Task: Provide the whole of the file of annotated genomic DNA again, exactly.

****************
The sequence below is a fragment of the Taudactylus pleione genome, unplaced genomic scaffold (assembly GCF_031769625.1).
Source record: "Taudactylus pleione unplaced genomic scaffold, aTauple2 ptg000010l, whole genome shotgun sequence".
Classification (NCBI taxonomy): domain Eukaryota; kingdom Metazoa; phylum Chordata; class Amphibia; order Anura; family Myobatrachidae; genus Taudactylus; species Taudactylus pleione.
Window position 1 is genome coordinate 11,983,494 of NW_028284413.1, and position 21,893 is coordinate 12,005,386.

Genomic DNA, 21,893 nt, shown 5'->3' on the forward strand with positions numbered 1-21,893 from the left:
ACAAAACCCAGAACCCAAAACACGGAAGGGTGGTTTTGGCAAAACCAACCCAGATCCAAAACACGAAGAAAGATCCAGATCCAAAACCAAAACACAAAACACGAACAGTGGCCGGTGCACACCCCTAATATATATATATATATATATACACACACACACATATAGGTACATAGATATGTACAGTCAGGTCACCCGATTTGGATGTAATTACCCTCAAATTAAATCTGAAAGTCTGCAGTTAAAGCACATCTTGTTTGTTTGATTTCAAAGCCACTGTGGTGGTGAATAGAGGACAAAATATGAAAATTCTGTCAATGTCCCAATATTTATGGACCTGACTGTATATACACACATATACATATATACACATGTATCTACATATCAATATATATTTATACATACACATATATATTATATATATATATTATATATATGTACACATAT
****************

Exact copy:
The sequence below is a fragment of the Taudactylus pleione genome, unplaced genomic scaffold (assembly GCF_031769625.1).
Source record: "Taudactylus pleione unplaced genomic scaffold, aTauple2 ptg000010l, whole genome shotgun sequence".
Classification (NCBI taxonomy): domain Eukaryota; kingdom Metazoa; phylum Chordata; class Amphibia; order Anura; family Myobatrachidae; genus Taudactylus; species Taudactylus pleione.
Window position 1 is genome coordinate 11,983,494 of NW_028284413.1, and position 21,893 is coordinate 12,005,386.

Genomic DNA, 21,893 nt, shown 5'->3' on the forward strand with positions numbered 1-21,893 from the left:
ACAAAACCCAGAACCCAAAACACGGAAGGGTGGTTTTGGCAAAACCAACCCAGATCCAAAACACGAAGAAAGATCCAGATCCAAAACCAAAACACAAAACACGAACAGTGGCCGGTGCACACCCCTAATATATATATATATATATATACACACACACACATATAGGTACATAGATATGTACAGTCAGGTCACCCGATTTGGATGTAATTACCCTCAAATTAAATCTGAAAGTCTGCAGTTAAAGCACATCTTGTTTGTTTGATTTCAAAGCCACTGTGGTGGTGAATAGAGGACAAAATATGAAAATTCTGTCAATGTCCCAATATTTATGGACCTGACTGTATATACACACATATACATATATACACATGTATCTACATATCAATATATATTTATACATACACATATATATTATATATATATATTATATATATGTACACATAT